β-Lactam Antibiotics Appeared Useful for UTI Despite β-Lactamase-Producing Bacteria

Both noncarbapenem β-lactams and carbapenems produced good outcomes in UTI from β-lactamase-producing Enterobacterales.


Noncarbapenem β-lactam (NCBL) intravenous antibiotics appeared effective in treating urinary tract infection (UTI) from Enterobacterales producing extended-spectrum β-lactamase (ESBL), in a study that compared the agents to carbapenems in hospitalized patients.

The investigators undertook the retrospective cohort study after noticing that some patients with UTI receiving emperically chosen intravenous antibiotics would improve despite subsequent culture/sensitivity reports indicating an organism resistant to the selected treatment.

"We knew that intravenous beta-lactams had tremendous penetration into the urine, but there was a paucity of data on how to manage urinary tract infections caused by ESBL-producing organisms," study lead author Daniel Anderson, PharmD, Department of Pharmacy, Emory Healthcare, Atlanta, told Contagion.

"Of course, there have been landmark trials, namely the MERINO trial, demonstrating superiority of carbapenems to piperacillin-tazobactam for bloodstream infections caused by ESBL-producing organisms, but what about diseases with a lower inoculum with less severe disease?" Anderson posed."We hypothesized that NCBLs would effectively treat patients with ESBL UTIs."

The choice of NCBLs would seem ill-advised when phenotypic culture/sensitivity identifies ESBL-producing Enterobacterales resistant to ceftriaxone, butAnderson and colleagues posit that the apparent effectiveness could be attributed to relatively high antibiotic levels in the urinary tract.

"We suspect that the excellent urinary penetration of intravenous of intravenous β-lactam antibiotics is a significant contributor to the outcomes seen with NCBL use in our study," the investigators indicated.

"The urinary penetration of these antibiotics likely leads to sufficient concentrations to overcome common enzymatic mechanisms of resistance, making UTIs a unique infection where carbapenems may not be universally necessary for ESBL infections," they opined.

Anderson and colleagues reviewed records of patients at 4 hospitals, admitted with an ESBL UTI, and compared outcomes of those initially treated with an intravenous NCBL (n=171) or a carbapenem (n=321) for at least 48 hours, from April 2014 through April 2018.The study primary outcome was length of hospital stay (LOS); and secondary measures included clinical and microbiological response, days until transition to oral therapy, rate of relapsed infection, and rate of secondary infections with a multidrug-resistant organism.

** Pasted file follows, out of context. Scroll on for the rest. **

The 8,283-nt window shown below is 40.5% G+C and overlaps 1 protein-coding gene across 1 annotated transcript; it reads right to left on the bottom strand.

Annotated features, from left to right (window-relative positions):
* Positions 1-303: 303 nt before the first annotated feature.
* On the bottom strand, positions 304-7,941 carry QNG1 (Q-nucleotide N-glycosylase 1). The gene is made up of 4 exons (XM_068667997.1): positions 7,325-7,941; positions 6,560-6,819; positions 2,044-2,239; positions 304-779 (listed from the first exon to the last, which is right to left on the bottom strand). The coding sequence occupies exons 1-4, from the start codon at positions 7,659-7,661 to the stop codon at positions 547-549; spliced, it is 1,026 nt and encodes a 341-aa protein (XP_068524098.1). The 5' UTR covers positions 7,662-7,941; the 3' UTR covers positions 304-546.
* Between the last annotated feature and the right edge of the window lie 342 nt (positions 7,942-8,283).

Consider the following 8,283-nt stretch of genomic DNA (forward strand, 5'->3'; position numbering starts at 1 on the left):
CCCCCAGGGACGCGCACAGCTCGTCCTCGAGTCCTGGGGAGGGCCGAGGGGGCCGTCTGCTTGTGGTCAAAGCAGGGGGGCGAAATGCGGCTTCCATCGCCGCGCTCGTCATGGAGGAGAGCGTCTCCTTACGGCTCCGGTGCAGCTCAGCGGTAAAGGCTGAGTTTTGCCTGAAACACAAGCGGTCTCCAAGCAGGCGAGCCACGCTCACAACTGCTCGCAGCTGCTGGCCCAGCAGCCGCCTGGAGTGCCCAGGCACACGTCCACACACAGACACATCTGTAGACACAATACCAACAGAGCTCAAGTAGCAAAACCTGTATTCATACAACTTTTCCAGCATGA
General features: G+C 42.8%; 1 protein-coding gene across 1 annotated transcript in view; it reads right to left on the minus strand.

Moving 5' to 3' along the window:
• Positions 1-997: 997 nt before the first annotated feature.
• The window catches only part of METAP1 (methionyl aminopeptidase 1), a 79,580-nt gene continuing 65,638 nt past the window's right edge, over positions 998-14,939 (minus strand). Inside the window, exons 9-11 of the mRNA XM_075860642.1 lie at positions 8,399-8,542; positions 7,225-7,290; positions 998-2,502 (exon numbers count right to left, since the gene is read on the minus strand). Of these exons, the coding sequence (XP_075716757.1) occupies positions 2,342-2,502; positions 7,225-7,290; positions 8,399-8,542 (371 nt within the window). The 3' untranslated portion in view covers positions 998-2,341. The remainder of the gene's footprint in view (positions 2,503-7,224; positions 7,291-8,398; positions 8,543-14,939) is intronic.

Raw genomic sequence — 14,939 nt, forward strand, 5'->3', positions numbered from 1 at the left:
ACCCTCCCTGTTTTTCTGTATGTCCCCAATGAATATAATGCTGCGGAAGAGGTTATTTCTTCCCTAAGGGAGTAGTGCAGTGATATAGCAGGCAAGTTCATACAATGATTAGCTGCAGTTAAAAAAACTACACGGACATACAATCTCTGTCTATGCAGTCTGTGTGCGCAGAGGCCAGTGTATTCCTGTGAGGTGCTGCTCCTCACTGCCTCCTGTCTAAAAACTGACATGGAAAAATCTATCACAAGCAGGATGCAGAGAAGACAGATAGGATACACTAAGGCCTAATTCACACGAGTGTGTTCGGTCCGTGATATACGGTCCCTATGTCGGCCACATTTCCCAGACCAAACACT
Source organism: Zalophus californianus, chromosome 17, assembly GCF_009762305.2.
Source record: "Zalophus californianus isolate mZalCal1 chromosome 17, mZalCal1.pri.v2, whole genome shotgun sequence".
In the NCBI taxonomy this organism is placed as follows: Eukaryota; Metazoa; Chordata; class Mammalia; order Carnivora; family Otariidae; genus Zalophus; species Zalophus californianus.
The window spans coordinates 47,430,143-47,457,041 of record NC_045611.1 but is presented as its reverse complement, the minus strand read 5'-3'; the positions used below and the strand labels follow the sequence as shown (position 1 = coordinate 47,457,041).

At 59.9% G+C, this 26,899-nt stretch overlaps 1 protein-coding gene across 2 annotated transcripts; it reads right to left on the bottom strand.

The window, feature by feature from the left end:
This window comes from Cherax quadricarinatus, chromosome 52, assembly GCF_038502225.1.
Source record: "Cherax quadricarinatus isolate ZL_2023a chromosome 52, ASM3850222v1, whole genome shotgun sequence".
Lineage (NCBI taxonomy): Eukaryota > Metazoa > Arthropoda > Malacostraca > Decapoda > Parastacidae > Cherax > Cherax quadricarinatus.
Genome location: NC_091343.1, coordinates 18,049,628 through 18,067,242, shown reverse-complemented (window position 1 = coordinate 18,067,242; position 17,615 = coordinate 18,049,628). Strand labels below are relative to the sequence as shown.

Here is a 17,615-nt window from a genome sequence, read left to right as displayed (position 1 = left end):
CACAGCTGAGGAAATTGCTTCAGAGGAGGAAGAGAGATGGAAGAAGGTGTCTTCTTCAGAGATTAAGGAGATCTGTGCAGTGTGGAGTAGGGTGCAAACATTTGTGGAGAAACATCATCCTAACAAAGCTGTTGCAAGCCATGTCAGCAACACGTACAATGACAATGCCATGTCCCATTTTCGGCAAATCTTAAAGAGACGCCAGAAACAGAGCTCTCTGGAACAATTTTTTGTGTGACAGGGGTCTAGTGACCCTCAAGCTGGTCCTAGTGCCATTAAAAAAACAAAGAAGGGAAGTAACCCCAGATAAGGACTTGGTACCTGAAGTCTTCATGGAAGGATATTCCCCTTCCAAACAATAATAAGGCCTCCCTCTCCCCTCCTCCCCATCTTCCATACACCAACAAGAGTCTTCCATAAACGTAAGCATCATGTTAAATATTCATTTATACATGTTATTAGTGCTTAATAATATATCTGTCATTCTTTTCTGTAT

The investigators found similar lengths of hospitalization: 13 days with NCBL and 15 days with carbapenem. The NCBL group, however, had higher rates of microbiologic eradication (98% vs 92%); shorter time to transition to oral therapy (5 days vs 9 days); shorter overall durations of therapy (7 days vs 10 days); and lower rates of relapsed infection (5% vs 42%).

"In the context of the secondary measures having significant differences, it is somewhat surprising that there wasn't a significant difference in the length of stay," Anderson commented. "However, considering that the average LOS in both groups was greater than 10 days, I think this outcome may be confounded by other variables. This makes the likelihood of seeing a significant difference much lower."

In addition to the retrospective design, the limitations of the study include defining NCBL use after 48 hours of treatment, without distinguishing when/if these regimens were changed after c/s results identified resistance. The investigators also point out that repeat urine cultures are not standard of care for UTI, and so recognize the possibility that the presence of repeat urine cultures for some patients indicated lack of improvement or concern about possible new infectious processes.

Anderson and colleagues conclude, however, that, antibiotics for UTI should not be selected solely based on phenotypic resistance, and suggest that this potential carbapenem-sparing approach could contribute to cost savings and to efforts to counter emergence of carbapenem-resistant Enterobacterales.

"I believe one of the key takeaways from our study is that urinary tract infections, more so than other infectious disease states, require decisions be made based on clinical status and trajectory rather than a phenotypic susceptibility profile," Anderson said.